Narcolepsy can be defined as episodes of excessive drowsiness during the day with a tendency to sleep at inappropriate times. The sleep episodes of narcolepsy are sometimes brought on by highly stressful situations and are not completely relieved by an amount of sleep. If you are experiencing these episodes, narcolepsy treatment may be an option. Like insomnia treatment, narcolepsy can be treated by maintaining good sleeping habits.
Although narcolepsy is a fairly uncommon condition, its impact on a person’s life can be serious and if not recognized and appropriately managed, disabling. A cure for narcolepsy has not yet been found, but most people with this disorder can lead nearly normal lives if the condition is properly treated.
Symptoms of Narcolepsy
The four most common symptoms of narcolepsy are excessive daytime sleepiness, cataplexy, sleep paralysis and hypnagogic hallucinations that occur just before falling asleep.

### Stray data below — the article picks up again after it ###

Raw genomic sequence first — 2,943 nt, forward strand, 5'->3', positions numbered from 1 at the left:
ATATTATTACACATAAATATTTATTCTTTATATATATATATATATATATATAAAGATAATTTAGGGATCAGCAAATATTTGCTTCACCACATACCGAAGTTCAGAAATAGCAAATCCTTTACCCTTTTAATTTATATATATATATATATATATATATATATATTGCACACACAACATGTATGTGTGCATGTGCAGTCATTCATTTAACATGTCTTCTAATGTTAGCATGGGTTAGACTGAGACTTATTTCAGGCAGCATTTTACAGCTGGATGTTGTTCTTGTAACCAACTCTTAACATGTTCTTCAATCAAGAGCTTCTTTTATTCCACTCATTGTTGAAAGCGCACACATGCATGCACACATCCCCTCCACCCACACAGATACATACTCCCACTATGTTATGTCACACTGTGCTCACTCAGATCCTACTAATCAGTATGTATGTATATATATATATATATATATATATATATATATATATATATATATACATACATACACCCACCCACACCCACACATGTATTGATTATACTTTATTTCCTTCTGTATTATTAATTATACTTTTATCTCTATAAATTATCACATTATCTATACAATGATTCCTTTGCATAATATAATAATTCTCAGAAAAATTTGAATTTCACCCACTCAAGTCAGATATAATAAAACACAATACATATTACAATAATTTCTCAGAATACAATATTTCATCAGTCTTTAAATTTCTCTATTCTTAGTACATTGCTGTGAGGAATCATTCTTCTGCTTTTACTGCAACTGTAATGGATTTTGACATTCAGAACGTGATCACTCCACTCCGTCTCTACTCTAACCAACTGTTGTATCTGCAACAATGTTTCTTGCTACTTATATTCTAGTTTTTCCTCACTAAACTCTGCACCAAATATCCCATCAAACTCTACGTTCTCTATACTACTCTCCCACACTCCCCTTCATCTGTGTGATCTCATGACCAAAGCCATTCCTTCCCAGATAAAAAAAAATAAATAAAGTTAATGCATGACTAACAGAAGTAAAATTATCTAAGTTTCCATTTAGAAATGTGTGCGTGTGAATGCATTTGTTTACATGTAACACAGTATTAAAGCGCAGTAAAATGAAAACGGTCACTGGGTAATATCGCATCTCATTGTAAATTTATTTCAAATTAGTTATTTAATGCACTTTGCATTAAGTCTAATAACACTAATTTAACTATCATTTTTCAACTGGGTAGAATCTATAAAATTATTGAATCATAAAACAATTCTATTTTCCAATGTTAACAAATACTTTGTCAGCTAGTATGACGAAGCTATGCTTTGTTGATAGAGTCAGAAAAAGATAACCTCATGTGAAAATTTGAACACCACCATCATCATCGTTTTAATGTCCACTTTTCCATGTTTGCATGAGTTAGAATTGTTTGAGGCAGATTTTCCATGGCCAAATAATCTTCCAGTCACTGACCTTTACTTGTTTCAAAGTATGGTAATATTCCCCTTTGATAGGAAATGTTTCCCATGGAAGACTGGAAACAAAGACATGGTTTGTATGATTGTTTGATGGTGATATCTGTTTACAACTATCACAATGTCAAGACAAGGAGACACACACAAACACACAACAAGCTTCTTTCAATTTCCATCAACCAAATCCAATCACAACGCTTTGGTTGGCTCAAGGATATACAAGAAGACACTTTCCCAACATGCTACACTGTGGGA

Excessive Daytime Sleepiness is usually the first symptom of narcolepsy. People with narcolepsy tend to fall asleep not only in situations that many people feel sleepy (after meals or during a lecture), but also when most people would remain awake (while watching a movie, writing a letter or driving).
Cataplexy Attacks are sudden, brief losses of muscle control. These attacks are sometimes the first symptom of narcolepsy, but more often develop months or years after the onset of sleepiness. Cataplexy is usually triggered by strong emotion, such as laughter, anger or surprise.
Sleep Paralysis is a brief loss of muscle control that occurs when a person is falling asleep or waking up. The person may be somewhat aware of the surroundings, but is unable to move or speak.
Hypnagogic Hallucinations are vivid, dreamlike experiences that occur when a person is drowsy. The hallucinations may involve disturbing images or sounds. These can be frightening because the person is partly awake but has no control over the events.
Treatment Options for Narcolepsy
Although narcolepsy cannot yet be cured, its symptoms can usually be controlled or improved so that sufferers experience symptoms less frequently and lead fairly normal lives. Because the array of symptoms are different in each person, the patient and sleep specialist must work together to plan a course of narcolepsy treatment.